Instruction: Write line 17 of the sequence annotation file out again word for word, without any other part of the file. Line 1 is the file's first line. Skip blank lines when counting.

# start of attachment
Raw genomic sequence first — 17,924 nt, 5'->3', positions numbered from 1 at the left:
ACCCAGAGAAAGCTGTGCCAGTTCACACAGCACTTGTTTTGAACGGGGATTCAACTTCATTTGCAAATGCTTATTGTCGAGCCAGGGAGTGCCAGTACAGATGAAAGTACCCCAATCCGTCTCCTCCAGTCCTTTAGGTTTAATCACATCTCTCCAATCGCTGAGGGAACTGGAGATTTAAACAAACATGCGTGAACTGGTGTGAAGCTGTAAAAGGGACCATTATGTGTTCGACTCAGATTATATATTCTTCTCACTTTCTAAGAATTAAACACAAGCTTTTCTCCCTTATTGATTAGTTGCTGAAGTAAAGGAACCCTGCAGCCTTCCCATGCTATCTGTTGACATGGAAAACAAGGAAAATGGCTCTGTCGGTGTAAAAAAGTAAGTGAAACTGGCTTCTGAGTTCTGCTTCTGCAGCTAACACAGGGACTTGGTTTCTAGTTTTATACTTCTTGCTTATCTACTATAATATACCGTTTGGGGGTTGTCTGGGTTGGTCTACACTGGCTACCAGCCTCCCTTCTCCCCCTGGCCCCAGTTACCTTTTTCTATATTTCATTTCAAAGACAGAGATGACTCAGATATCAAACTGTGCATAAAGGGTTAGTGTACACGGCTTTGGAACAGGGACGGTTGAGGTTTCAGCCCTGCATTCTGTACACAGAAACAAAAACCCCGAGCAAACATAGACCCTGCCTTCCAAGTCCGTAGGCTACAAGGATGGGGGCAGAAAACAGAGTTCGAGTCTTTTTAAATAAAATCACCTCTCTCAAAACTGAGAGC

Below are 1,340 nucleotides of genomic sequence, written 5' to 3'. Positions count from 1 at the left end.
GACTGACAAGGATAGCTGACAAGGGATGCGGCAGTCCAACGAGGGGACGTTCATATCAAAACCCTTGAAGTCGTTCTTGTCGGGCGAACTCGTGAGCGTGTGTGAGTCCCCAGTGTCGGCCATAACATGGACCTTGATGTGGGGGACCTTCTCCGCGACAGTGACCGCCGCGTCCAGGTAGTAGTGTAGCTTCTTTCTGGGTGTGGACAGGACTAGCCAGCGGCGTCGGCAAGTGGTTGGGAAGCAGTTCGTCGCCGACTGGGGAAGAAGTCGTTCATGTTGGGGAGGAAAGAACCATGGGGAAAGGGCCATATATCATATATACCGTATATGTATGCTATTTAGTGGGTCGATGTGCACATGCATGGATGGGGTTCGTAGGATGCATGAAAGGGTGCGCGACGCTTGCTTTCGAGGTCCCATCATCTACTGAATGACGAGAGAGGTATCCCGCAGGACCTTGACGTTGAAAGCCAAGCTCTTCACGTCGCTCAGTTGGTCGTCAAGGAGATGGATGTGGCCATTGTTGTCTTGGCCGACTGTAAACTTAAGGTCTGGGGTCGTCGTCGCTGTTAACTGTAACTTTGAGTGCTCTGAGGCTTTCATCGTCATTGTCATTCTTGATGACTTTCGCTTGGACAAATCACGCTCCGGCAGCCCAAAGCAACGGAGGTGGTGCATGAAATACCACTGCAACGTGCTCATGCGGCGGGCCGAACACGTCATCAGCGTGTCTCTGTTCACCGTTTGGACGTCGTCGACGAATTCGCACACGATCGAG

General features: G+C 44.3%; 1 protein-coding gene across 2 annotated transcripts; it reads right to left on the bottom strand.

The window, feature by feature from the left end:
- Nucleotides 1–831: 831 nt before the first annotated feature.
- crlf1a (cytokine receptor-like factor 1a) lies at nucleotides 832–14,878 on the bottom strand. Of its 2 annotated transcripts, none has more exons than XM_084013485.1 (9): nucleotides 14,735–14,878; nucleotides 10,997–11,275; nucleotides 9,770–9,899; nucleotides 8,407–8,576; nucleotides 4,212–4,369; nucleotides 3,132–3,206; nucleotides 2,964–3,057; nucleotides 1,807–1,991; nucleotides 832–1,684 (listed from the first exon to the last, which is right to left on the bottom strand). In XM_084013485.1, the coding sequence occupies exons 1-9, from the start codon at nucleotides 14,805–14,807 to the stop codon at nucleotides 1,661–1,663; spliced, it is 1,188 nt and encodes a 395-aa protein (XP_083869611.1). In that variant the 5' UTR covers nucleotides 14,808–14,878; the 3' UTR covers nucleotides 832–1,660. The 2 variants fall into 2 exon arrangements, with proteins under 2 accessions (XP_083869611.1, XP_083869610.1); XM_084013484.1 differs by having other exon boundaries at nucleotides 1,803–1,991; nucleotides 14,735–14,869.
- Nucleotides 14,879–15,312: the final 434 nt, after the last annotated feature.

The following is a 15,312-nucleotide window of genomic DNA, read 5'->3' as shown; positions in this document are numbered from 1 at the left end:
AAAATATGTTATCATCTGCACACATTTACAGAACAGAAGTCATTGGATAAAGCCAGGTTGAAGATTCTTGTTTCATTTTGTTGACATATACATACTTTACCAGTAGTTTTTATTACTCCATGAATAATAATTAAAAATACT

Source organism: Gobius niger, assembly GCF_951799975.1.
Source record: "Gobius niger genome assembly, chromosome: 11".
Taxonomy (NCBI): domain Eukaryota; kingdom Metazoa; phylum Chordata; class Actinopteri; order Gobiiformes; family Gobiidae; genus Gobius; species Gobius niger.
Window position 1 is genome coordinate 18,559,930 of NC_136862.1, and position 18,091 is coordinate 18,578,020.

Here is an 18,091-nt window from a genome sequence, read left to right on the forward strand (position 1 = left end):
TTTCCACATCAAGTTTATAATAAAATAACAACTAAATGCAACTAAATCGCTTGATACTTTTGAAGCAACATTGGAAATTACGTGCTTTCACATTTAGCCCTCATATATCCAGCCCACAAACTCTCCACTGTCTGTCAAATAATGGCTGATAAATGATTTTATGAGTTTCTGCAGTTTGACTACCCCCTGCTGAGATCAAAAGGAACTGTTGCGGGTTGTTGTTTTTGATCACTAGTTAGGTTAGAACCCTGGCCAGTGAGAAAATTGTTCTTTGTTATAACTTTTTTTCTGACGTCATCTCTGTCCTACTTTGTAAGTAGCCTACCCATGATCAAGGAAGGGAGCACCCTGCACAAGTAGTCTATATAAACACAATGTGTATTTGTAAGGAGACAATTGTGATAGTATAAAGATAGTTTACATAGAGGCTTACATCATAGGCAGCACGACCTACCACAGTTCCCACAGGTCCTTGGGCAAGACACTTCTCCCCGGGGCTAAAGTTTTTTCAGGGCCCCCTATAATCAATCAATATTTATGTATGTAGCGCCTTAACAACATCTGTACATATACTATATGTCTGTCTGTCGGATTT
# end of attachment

TTTCCACATCAAGTTTATAATAAAATAACAACTAAATGCAACTAAATCGCTTGATACTTTTGAAGCAACATTGGAAATTACGTGCTTTCACATTTAGCCCTCATATATCCAGCCCACAAACTCTCCACTGTCTGTCAAATAATGGCTGATAAATGATTTTATGAGTTTCTGCAGTTTGACTACCCCCTGCTGAGATCAAAAGGAACTGTTGCGGGTTGTTGTTTTTGATCACTAGTTAGGTTAGAACCCTGGCCAGTGAGAAAATTGTTCTTTGTTATAACTTTTTTTCTGACGTCATCTCTGTCCTACTTTGTAAGTAGCCTACCCATGATCAAGGAAGGGAGCACCCTGCACAAGTAGTCTATATAAACACAATGTGTATTTGTAAGGAGACAATTGTGATAGTATAAAGATAGTTTACATAGAGGCTTACATCATAGGCAGCACGACCTACCACAGTTCCCACAGGTCCTTGGGCAAGACACTTCTCCCCGGGGCTAAAGTTTTTTCAGGGCCCCCTATAATCAATCAATATTTATGTATGTAGCGCCTTAACAACATCTGTACATATACTATATGTCTGTCTGTCGGATTT